As a child, my favorite vegetables were tomatoes, broccoli, corn, cabbage and spinach. There were a few others that I would eat if they were prepared a certain way. I would only eat peas if my grandmother made them in a big sauce pot filled with spaghetti sauce and cut up hot dogs – I know, I know, sounds strange, but for some reason this was one of my favorite things to eat on a cold day. I loved raw carrots, but hated cooked carrots. I think it was something about the texture. The only way I would eat cooked carrots was in soup or stew – especially my mother’s homemade beef stew. Somehow I was able to dodge eating brussels sprouts. I think my parents just knew how to pick and choose their battles.
I think back to the first time I tried brussels sprouts. I was at a really great restaurant in Portland and they were on the menu – wood oven-roasted brussels sprouts with bacon and apple cider vinaigrette. I had a moment of absolute bravado and ordered them. I think I was feeling truly brave because I also decided to try beets that night. The beets were sautéed with chive butter, so I ordered away! The worst that could happen would be that I wouldn’t like them, right?
The two veggies came to my table steaming hot, the sprouts were still sizzling from the wood oven. I had also ordered a white fish dish so I indulged in that first, but after a few bites my curiosity peeked. I turned to the beets first, plunge my fork into one of the deep red cubes and brought it up to my nose – the scent of the sweet red vegetable and chives reached into my nostrils and woke up my olfactory overload sensors. The smell was divine. As I bit into the vegetable I had no preconceived idea of what it would taste like, but the flavor exploded sweetly over my taste buds. I was hooked!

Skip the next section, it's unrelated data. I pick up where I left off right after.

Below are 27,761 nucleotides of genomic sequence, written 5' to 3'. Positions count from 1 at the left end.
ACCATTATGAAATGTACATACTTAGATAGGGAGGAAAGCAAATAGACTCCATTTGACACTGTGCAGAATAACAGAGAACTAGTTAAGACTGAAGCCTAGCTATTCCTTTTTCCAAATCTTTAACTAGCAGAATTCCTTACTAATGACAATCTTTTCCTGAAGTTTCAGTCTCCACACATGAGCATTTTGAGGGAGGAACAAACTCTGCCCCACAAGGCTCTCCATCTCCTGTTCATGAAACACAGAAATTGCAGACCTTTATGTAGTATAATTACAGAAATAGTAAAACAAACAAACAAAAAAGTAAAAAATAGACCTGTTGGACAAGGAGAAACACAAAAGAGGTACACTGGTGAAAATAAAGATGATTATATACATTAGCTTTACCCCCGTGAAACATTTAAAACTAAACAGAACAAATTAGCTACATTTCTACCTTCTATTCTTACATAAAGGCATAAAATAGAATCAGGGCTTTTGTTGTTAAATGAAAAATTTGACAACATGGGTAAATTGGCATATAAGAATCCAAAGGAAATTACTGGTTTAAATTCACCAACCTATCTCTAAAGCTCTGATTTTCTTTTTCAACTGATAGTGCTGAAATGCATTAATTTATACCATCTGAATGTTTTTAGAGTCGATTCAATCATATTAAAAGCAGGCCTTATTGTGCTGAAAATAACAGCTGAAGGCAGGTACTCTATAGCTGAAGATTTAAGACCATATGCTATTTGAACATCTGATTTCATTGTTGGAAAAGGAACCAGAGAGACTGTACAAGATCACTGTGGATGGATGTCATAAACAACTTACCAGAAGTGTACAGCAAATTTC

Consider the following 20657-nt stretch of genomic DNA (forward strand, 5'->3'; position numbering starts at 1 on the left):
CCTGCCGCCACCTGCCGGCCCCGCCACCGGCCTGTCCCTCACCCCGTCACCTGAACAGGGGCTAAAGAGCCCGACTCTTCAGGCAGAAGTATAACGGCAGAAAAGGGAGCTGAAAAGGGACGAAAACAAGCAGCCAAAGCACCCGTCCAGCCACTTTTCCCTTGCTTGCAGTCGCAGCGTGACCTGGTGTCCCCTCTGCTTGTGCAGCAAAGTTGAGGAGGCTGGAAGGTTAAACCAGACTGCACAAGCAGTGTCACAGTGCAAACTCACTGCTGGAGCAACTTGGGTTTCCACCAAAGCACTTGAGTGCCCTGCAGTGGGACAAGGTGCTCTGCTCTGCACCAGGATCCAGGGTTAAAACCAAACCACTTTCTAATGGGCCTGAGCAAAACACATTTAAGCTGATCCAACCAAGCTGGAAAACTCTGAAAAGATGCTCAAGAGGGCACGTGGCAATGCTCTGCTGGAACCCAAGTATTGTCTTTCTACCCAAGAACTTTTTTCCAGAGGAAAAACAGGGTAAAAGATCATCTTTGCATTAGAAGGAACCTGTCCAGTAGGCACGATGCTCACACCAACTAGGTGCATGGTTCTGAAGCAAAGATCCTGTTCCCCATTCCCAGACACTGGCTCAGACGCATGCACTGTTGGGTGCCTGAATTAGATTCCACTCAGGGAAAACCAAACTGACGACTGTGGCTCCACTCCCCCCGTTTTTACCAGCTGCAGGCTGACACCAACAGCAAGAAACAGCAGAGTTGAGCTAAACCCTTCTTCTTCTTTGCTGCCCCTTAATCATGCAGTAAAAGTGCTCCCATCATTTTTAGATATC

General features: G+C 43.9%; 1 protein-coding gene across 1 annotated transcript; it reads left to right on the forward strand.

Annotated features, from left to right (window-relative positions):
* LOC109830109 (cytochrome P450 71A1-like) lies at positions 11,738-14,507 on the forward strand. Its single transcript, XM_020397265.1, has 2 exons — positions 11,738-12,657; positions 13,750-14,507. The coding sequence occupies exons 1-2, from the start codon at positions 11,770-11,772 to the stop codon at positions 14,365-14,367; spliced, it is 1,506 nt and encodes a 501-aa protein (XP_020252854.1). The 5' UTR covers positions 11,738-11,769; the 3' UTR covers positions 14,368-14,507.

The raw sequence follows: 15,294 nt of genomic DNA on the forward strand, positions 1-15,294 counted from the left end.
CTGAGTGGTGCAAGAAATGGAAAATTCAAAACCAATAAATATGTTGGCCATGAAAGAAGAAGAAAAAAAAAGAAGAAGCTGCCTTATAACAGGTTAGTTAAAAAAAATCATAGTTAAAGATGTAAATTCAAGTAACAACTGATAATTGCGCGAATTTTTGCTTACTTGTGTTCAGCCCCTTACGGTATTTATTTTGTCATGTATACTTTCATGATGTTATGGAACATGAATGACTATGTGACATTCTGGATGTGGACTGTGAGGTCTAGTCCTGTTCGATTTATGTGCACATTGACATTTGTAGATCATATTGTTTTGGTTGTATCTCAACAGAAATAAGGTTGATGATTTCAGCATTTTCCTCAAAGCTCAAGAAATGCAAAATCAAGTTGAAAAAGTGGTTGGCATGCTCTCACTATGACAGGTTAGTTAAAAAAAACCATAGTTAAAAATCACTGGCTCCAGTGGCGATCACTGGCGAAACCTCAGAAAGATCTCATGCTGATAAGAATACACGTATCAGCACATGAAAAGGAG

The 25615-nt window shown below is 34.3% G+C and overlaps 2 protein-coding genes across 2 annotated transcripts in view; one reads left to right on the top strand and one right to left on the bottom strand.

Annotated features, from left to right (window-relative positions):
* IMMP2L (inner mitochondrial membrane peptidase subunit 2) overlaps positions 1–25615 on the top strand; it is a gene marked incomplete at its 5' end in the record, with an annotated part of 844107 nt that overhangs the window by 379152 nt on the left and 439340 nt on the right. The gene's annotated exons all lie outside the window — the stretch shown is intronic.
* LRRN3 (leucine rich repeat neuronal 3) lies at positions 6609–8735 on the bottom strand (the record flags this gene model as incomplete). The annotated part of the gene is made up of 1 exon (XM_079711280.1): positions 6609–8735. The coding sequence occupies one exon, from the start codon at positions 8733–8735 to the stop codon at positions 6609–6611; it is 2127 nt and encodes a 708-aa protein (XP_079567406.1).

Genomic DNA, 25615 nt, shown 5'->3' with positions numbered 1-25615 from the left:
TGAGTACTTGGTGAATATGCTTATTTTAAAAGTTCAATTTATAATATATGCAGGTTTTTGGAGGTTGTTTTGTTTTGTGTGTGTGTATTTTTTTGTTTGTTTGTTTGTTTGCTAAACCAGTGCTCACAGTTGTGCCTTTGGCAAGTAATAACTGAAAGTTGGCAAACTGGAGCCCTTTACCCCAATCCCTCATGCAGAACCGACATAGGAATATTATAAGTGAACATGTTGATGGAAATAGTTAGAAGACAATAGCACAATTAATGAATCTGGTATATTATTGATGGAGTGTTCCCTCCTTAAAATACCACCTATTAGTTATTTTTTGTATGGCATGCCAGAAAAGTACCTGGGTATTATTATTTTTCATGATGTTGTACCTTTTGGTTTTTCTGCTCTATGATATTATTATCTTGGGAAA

At this point I figured I might as well dive right into the brussels sprouts. I smelled first – a gentle bouquet of cabbage, bacon, and vinegar. When the sprout first hit my tongue I couldn’t believe that something so green could taste so good. Apparently with bacon and vinegar anything is possible, right? The problem with this idea is that on my way home I stopped at the grocery store and picked up fresh beets and brussels sprouts so I could experiment the following weekend.
I made brussels sprouts three different ways: with bacon and balsamic vinegar, with cheese sauce, and steamed with butter and lemon. No matter how I made them, I loved them. I am now addicted to brussels sprouts. I keep some frozen in my freezer just in case, but definitely prefer fresh. I am even trying to grow my own brussels sprouts this season. I hear that they are a pretty hearty plant, so even someone with my not-so-green thumb may see some success. My next experiment with brussels sprouts is adding them to a Guinness beef stew. I think they would hold up nicely in that treatment.
The beets were a different story – not a bad thing, but definitely more comical. I did not heed the warnings to use gloves while dealing with beets. I sliced them up, par-boiled them, then tossed them with some olive oil, apple cider vinegar, and some fresh herbs. After looking as if I murdered someone, I stained my shirt, a cutting board, and I’m pretty sure my finger tips were pink for a week after, I had some pretty amazing beets to top an arugula and goat cheese salad.
My advice to you is to try some new things by getting into the kitchen and get creative with it. Who knows what you will find that excites your palette!
Brussels Sprouts with Bacon
1lb. Brussels sprouts, halved
3 strips thick cut bacon, diced
Preheat oven to 400*F.
In a roasting or half sheet pan, distribute sprouts in an even layer drizzle with olive oil and sprinkle diced bacon around the pan. Season liberally with salt and pepper. Roast for 45 minutes. Toss the sprouts and drizzle lightly with balsamic vinegar every 15 minutes. Sprinkle with freshly grated Parmesan cheese when they first come out of the oven. Enjoy.
2 bunches of beets, sliced
Apple Cider Vinegar
Preheat oven to 375*F
Boil the beets until just barely fork tender. Layer on a sheet pan and drizzle with melted butter and vinegar; season them liberally with salt and pepper. Roast for 20 minutes. Sprinkle with minced chives. Enjoy!